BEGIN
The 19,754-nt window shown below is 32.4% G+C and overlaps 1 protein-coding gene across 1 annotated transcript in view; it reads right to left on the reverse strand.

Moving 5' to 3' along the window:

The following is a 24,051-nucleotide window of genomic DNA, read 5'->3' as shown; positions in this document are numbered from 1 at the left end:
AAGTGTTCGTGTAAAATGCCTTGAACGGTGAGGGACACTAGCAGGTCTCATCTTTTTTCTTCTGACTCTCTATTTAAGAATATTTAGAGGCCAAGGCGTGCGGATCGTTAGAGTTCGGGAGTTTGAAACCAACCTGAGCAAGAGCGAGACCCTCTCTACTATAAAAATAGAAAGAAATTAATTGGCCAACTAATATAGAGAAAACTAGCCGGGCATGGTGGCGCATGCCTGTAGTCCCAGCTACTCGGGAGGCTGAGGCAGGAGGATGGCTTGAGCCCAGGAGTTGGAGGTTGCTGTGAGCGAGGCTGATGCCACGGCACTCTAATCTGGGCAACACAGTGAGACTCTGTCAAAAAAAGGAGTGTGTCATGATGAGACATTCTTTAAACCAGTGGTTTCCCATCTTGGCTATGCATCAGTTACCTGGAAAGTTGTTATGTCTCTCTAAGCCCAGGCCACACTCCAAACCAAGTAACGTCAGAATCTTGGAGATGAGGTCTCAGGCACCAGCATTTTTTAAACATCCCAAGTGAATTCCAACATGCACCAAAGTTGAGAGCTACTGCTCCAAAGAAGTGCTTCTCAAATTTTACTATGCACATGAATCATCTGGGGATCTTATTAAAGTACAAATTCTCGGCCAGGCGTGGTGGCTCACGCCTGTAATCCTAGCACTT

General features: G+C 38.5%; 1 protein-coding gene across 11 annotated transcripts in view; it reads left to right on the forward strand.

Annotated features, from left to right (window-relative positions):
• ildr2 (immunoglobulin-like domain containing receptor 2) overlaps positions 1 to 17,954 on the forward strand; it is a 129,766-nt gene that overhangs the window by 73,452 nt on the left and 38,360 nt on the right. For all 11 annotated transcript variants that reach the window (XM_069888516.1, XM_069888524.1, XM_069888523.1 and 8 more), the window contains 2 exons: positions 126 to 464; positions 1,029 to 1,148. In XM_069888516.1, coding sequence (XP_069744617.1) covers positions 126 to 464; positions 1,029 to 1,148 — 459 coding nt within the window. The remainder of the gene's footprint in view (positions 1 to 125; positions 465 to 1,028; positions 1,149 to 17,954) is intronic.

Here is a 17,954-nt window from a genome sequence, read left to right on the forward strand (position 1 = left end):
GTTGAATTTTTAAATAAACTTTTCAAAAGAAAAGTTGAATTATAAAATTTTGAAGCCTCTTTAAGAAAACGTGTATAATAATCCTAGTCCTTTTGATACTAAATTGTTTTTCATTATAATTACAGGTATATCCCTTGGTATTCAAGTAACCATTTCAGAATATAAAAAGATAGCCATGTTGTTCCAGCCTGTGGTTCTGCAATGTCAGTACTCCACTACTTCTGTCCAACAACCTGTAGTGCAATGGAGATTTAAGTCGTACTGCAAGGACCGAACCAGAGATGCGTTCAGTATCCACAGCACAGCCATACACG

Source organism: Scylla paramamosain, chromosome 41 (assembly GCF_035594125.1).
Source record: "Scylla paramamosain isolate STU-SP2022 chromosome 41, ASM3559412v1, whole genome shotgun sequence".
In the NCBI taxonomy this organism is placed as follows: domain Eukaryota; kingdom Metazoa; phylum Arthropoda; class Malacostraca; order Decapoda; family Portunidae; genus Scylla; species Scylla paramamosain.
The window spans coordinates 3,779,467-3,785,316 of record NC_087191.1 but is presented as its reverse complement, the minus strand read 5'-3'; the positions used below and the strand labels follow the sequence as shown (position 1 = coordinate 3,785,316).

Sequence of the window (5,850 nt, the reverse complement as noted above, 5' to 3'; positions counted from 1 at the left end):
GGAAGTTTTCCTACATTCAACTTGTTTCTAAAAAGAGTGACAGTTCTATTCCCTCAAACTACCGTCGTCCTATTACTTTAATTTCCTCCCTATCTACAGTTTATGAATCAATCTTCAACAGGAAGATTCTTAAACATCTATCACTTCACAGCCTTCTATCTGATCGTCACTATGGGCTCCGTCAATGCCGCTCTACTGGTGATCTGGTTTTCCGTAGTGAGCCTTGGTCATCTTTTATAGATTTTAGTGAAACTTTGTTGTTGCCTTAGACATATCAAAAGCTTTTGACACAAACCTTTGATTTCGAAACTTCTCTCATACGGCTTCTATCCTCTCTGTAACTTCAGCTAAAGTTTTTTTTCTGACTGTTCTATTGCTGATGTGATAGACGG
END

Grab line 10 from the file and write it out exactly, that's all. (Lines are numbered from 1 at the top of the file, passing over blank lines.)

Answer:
Source organism: Scylla paramamosain, chromosome 41 (assembly GCF_035594125.1).